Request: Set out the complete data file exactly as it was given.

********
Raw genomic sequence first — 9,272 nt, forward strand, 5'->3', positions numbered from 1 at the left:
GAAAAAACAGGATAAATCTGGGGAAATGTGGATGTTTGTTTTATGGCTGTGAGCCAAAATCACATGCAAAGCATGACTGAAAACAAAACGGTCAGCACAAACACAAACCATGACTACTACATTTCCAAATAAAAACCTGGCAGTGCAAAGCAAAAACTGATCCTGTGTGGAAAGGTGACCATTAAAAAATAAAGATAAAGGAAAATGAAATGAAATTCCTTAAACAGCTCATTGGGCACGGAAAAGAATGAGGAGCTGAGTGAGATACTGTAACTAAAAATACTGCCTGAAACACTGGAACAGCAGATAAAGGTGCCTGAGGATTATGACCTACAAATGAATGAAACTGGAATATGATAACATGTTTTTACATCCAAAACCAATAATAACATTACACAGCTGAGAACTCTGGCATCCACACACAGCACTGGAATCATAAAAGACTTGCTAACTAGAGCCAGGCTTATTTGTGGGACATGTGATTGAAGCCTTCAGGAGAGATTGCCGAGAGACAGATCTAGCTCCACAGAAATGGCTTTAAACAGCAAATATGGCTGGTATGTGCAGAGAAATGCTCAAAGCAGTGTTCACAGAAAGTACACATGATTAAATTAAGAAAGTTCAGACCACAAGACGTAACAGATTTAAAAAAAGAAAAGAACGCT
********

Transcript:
Raw genomic sequence first — 9,272 nt, forward strand, 5'->3', positions numbered from 1 at the left:
GAAAAAACAGGATAAATCTGGGGAAATGTGGATGTTTGTTTTATGGCTGTGAGCCAAAATCACATGCAAAGCATGACTGAAAACAAAACGGTCAGCACAAACACAAACCATGACTACTACATTTCCAAATAAAAACCTGGCAGTGCAAAGCAAAAACTGATCCTGTGTGGAAAGGTGACCATTAAAAAATAAAGATAAAGGAAAATGAAATGAAATTCCTTAAACAGCTCATTGGGCACGGAAAAGAATGAGGAGCTGAGTGAGATACTGTAACTAAAAATACTGCCTGAAACACTGGAACAGCAGATAAAGGTGCCTGAGGATTATGACCTACAAATGAATGAAACTGGAATATGATAACATGTTTTTACATCCAAAACCAATAATAACATTACACAGCTGAGAACTCTGGCATCCACACACAGCACTGGAATCATAAAAGACTTGCTAACTAGAGCCAGGCTTATTTGTGGGACATGTGATTGAAGCCTTCAGGAGAGATTGCCGAGAGACAGATCTAGCTCCACAGAAATGGCTTTAAACAGCAAATATGGCTGGTATGTGCAGAGAAATGCTCAAAGCAGTGTTCACAGAAAGTACACATGATTAAATTAAGAAAGTTCAGACCACAAGACGTAACAGATTTAAAAAAAGAAAAGAACGCT